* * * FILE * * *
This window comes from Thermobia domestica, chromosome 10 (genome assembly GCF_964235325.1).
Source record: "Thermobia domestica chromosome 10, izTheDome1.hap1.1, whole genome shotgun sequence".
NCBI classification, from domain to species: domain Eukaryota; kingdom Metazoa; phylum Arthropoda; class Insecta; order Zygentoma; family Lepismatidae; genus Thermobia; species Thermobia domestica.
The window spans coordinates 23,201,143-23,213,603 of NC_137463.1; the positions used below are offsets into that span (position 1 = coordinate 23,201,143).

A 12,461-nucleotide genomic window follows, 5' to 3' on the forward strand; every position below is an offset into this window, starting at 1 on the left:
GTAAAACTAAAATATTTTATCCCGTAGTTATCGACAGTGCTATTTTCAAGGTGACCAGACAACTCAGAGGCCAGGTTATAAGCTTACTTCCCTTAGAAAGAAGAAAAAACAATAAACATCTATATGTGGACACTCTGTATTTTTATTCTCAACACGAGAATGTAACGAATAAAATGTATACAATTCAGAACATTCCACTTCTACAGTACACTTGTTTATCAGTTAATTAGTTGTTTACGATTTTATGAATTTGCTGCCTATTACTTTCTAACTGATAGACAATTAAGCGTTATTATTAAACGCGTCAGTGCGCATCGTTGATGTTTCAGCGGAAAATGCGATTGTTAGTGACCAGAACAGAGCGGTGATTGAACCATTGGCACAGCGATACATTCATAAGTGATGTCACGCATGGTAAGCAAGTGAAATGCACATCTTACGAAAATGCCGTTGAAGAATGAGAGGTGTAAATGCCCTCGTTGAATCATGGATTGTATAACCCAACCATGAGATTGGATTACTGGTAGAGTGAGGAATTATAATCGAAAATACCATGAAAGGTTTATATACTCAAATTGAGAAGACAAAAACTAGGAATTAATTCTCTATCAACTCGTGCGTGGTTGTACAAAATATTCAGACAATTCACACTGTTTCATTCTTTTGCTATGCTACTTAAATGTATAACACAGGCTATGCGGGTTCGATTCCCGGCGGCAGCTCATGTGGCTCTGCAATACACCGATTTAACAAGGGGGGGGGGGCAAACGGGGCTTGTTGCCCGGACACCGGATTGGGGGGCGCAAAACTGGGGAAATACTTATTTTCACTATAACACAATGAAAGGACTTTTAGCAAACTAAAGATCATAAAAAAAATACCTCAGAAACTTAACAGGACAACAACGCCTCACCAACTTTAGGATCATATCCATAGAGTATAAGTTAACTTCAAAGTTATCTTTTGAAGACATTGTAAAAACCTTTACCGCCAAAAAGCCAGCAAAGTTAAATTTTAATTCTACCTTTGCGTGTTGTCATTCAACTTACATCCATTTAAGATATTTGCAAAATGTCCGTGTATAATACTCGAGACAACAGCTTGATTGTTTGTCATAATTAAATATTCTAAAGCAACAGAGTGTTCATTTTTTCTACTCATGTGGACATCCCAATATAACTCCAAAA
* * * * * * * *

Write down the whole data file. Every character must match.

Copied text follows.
This window comes from Thermobia domestica, chromosome 10 (genome assembly GCF_964235325.1).
Source record: "Thermobia domestica chromosome 10, izTheDome1.hap1.1, whole genome shotgun sequence".
NCBI classification, from domain to species: domain Eukaryota; kingdom Metazoa; phylum Arthropoda; class Insecta; order Zygentoma; family Lepismatidae; genus Thermobia; species Thermobia domestica.
The window spans coordinates 23,201,143-23,213,603 of NC_137463.1; the positions used below are offsets into that span (position 1 = coordinate 23,201,143).

A 12,461-nucleotide genomic window follows, 5' to 3' on the forward strand; every position below is an offset into this window, starting at 1 on the left:
GTAAAACTAAAATATTTTATCCCGTAGTTATCGACAGTGCTATTTTCAAGGTGACCAGACAACTCAGAGGCCAGGTTATAAGCTTACTTCCCTTAGAAAGAAGAAAAAACAATAAACATCTATATGTGGACACTCTGTATTTTTATTCTCAACACGAGAATGTAACGAATAAAATGTATACAATTCAGAACATTCCACTTCTACAGTACACTTGTTTATCAGTTAATTAGTTGTTTACGATTTTATGAATTTGCTGCCTATTACTTTCTAACTGATAGACAATTAAGCGTTATTATTAAACGCGTCAGTGCGCATCGTTGATGTTTCAGCGGAAAATGCGATTGTTAGTGACCAGAACAGAGCGGTGATTGAACCATTGGCACAGCGATACATTCATAAGTGATGTCACGCATGGTAAGCAAGTGAAATGCACATCTTACGAAAATGCCGTTGAAGAATGAGAGGTGTAAATGCCCTCGTTGAATCATGGATTGTATAACCCAACCATGAGATTGGATTACTGGTAGAGTGAGGAATTATAATCGAAAATACCATGAAAGGTTTATATACTCAAATTGAGAAGACAAAAACTAGGAATTAATTCTCTATCAACTCGTGCGTGGTTGTACAAAATATTCAGACAATTCACACTGTTTCATTCTTTTGCTATGCTACTTAAATGTATAACACAGGCTATGCGGGTTCGATTCCCGGCGGCAGCTCATGTGGCTCTGCAATACACCGATTTAACAAGGGGGGGGGGGCAAACGGGGCTTGTTGCCCGGACACCGGATTGGGGGGCGCAAAACTGGGGAAATACTTATTTTCACTATAACACAATGAAAGGACTTTTAGCAAACTAAAGATCATAAAAAAAATACCTCAGAAACTTAACAGGACAACAACGCCTCACCAACTTTAGGATCATATCCATAGAGTATAAGTTAACTTCAAAGTTATCTTTTGAAGACATTGTAAAAACCTTTACCGCCAAAAAGCCAGCAAAGTTAAATTTTAATTCTACCTTTGCGTGTTGTCATTCAACTTACATCCATTTAAGATATTTGCAAAATGTCCGTGTATAATACTCGAGACAACAGCTTGATTGTTTGTCATAATTAAATATTCTAAAGCAACAGAGTGTTCATTTTTTCTACTCATGTGGACATCCCAATATAACTCCAAAA